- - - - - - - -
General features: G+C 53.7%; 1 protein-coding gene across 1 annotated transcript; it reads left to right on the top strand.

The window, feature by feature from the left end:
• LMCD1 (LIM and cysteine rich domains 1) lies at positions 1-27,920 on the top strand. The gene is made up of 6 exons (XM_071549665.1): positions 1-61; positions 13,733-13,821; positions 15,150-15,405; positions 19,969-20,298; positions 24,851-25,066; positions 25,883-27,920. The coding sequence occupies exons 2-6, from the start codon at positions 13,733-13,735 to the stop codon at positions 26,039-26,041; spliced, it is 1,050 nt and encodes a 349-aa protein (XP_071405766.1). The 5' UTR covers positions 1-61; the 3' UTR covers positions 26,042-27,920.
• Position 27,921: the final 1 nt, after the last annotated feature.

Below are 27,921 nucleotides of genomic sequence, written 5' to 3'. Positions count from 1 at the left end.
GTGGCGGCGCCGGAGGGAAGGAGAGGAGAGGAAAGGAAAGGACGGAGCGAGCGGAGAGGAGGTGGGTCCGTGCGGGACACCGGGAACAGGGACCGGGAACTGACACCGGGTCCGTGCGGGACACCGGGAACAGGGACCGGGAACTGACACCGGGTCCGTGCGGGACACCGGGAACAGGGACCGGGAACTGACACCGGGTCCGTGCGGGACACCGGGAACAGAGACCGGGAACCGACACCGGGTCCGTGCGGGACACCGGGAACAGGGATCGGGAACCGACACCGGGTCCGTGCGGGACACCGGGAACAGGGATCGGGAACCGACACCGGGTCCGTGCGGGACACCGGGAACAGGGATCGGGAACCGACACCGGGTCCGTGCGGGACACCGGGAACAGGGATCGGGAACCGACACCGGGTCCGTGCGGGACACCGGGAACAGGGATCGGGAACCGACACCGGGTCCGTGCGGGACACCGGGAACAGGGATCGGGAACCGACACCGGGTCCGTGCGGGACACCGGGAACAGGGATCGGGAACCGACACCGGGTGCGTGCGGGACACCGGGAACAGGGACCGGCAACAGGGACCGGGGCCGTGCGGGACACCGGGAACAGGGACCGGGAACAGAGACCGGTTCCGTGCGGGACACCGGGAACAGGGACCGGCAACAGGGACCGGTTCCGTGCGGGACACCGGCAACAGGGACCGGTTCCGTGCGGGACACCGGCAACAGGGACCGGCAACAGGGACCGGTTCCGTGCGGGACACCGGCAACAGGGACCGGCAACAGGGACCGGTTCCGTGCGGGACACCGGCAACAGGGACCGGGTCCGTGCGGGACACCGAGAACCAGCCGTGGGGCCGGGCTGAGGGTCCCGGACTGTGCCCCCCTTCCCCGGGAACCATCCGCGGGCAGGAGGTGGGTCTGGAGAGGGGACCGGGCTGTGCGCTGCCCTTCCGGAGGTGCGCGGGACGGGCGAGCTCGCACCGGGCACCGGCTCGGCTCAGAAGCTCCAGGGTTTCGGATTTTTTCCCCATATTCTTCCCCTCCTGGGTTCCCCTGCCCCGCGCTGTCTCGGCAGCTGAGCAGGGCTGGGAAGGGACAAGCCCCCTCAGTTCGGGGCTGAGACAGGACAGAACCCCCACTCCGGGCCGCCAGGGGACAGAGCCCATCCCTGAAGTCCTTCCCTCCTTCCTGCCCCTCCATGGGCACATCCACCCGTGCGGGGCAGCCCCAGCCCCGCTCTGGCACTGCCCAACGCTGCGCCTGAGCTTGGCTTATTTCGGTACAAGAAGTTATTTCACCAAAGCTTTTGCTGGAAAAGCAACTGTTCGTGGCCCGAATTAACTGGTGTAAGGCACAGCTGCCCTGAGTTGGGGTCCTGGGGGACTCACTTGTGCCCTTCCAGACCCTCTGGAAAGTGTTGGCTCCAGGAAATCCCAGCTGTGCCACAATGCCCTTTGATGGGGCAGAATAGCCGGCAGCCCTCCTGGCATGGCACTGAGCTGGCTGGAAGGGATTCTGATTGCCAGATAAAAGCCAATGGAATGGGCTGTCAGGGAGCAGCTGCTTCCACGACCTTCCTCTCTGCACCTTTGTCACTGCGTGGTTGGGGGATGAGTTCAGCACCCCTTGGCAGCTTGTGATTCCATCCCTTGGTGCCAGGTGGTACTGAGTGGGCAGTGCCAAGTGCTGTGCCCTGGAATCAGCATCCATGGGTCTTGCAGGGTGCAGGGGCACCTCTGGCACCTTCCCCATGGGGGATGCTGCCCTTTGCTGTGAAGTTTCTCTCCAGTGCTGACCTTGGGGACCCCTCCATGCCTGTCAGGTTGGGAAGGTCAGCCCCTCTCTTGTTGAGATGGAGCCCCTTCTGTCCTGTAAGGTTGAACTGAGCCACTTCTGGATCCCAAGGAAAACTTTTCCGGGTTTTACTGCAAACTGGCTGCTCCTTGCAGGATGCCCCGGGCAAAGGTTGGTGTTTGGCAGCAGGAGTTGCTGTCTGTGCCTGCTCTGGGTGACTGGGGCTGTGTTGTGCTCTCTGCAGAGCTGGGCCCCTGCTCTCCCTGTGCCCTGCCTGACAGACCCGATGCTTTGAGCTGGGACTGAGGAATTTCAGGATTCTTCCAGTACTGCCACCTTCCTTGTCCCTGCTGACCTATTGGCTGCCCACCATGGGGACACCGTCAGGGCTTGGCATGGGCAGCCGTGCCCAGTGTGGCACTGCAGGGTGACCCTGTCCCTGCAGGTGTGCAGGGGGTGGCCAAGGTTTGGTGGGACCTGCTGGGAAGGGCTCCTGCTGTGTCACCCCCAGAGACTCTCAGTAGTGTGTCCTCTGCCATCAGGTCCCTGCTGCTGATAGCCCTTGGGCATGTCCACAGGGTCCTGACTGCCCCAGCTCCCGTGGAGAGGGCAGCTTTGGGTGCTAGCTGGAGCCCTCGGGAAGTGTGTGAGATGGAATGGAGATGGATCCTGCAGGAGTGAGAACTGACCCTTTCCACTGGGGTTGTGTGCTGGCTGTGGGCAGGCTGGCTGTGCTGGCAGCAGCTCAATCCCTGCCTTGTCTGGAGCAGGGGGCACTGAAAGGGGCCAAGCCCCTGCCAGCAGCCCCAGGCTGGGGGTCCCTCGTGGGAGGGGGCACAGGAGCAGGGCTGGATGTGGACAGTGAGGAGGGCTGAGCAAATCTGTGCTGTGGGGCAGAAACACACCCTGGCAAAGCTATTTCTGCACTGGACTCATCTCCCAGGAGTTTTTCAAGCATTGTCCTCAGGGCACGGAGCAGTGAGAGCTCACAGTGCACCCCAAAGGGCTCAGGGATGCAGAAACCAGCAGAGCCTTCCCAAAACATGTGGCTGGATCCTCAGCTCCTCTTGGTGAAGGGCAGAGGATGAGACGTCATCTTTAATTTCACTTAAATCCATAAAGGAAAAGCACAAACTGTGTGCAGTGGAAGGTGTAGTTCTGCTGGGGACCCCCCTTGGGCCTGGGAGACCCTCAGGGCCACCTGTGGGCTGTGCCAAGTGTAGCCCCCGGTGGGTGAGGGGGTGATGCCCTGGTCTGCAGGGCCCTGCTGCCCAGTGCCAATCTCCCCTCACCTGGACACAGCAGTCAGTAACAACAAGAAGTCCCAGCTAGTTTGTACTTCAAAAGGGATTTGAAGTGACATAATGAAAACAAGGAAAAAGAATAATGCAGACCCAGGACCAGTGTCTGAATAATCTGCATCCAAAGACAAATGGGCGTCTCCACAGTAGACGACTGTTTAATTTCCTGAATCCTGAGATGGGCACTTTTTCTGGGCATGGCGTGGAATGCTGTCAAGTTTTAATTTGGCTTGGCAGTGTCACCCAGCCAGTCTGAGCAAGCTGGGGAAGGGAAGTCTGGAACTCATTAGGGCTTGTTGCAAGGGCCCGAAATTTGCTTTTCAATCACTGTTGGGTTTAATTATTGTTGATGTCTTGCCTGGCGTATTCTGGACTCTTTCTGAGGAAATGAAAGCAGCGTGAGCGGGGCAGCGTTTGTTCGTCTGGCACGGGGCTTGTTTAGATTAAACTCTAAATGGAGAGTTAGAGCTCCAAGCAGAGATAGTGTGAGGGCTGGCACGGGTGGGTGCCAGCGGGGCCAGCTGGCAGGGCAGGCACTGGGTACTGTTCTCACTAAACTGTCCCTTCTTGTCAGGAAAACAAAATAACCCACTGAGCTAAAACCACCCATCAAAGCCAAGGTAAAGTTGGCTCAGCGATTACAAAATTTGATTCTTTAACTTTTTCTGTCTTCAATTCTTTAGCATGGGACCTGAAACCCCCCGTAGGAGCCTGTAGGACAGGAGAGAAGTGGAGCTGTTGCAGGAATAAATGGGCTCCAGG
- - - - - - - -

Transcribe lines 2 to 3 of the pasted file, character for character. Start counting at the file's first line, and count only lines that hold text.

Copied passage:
The window, feature by feature from the left end:
• LMCD1 (LIM and cysteine rich domains 1) lies at positions 1-27,920 on the top strand. The gene is made up of 6 exons (XM_071549665.1): positions 1-61; positions 13,733-13,821; positions 15,150-15,405; positions 19,969-20,298; positions 24,851-25,066; positions 25,883-27,920. The coding sequence occupies exons 2-6, from the start codon at positions 13,733-13,735 to the stop codon at positions 26,039-26,041; spliced, it is 1,050 nt and encodes a 349-aa protein (XP_071405766.1). The 5' UTR covers positions 1-61; the 3' UTR covers positions 26,042-27,920.